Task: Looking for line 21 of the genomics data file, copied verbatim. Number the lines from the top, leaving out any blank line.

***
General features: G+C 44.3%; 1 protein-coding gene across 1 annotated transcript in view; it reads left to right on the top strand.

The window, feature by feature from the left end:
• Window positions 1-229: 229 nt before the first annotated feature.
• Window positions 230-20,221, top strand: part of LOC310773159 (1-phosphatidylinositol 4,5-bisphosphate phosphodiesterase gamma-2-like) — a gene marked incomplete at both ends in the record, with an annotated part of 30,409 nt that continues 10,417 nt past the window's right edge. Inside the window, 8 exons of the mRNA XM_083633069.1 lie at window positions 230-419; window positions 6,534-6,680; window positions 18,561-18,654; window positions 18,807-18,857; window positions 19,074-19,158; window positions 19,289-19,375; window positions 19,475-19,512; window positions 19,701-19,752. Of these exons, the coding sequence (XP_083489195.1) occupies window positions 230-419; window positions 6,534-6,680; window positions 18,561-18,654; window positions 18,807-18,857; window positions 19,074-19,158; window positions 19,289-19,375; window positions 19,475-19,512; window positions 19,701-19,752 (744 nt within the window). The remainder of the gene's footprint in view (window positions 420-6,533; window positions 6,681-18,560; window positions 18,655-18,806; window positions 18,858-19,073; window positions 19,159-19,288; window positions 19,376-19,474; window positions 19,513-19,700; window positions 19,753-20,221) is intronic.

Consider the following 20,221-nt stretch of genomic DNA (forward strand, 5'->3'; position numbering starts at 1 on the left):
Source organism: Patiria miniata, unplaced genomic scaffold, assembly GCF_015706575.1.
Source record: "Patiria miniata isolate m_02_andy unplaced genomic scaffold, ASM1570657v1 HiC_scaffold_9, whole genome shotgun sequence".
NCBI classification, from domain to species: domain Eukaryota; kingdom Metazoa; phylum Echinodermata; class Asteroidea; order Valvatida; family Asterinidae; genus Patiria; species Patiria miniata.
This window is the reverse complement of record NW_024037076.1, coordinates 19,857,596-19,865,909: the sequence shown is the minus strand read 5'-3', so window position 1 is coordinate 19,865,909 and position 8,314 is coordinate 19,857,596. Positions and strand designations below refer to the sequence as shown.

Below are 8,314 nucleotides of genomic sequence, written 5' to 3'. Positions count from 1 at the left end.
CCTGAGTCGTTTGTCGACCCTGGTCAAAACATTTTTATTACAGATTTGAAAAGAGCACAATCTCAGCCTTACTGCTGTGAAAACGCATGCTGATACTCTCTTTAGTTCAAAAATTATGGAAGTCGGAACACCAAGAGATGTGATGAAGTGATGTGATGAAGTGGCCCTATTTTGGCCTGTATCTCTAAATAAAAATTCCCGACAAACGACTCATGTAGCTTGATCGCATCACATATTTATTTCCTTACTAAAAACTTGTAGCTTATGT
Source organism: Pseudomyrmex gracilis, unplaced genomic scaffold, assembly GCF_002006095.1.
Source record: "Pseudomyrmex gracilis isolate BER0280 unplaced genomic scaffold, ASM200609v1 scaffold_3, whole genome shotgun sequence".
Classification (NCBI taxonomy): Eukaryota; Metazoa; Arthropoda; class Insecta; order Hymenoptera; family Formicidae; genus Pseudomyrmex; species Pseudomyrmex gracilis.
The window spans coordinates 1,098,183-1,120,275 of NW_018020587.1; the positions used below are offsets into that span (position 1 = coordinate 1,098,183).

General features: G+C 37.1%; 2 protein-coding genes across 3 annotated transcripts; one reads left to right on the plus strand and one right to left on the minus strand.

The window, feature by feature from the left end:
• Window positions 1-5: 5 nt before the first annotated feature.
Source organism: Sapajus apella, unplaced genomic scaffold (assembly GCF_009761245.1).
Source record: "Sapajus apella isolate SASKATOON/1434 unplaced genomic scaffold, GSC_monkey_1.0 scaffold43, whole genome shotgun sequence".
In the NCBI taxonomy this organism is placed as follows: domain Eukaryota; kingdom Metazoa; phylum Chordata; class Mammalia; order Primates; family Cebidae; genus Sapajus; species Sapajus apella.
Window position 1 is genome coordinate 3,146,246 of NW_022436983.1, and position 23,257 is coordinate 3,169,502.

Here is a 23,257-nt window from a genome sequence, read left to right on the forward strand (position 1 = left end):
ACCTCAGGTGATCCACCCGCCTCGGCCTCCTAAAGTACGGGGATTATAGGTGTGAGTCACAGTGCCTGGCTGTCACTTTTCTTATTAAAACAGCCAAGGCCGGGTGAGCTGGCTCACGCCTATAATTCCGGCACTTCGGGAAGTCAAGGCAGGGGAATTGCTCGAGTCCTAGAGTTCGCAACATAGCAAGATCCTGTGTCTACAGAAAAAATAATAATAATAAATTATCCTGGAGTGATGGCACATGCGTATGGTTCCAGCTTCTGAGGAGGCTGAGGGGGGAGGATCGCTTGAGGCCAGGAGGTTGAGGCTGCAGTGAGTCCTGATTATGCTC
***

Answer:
In the NCBI taxonomy this organism is placed as follows: domain Eukaryota; kingdom Metazoa; phylum Chordata; class Mammalia; order Primates; family Cebidae; genus Sapajus; species Sapajus apella.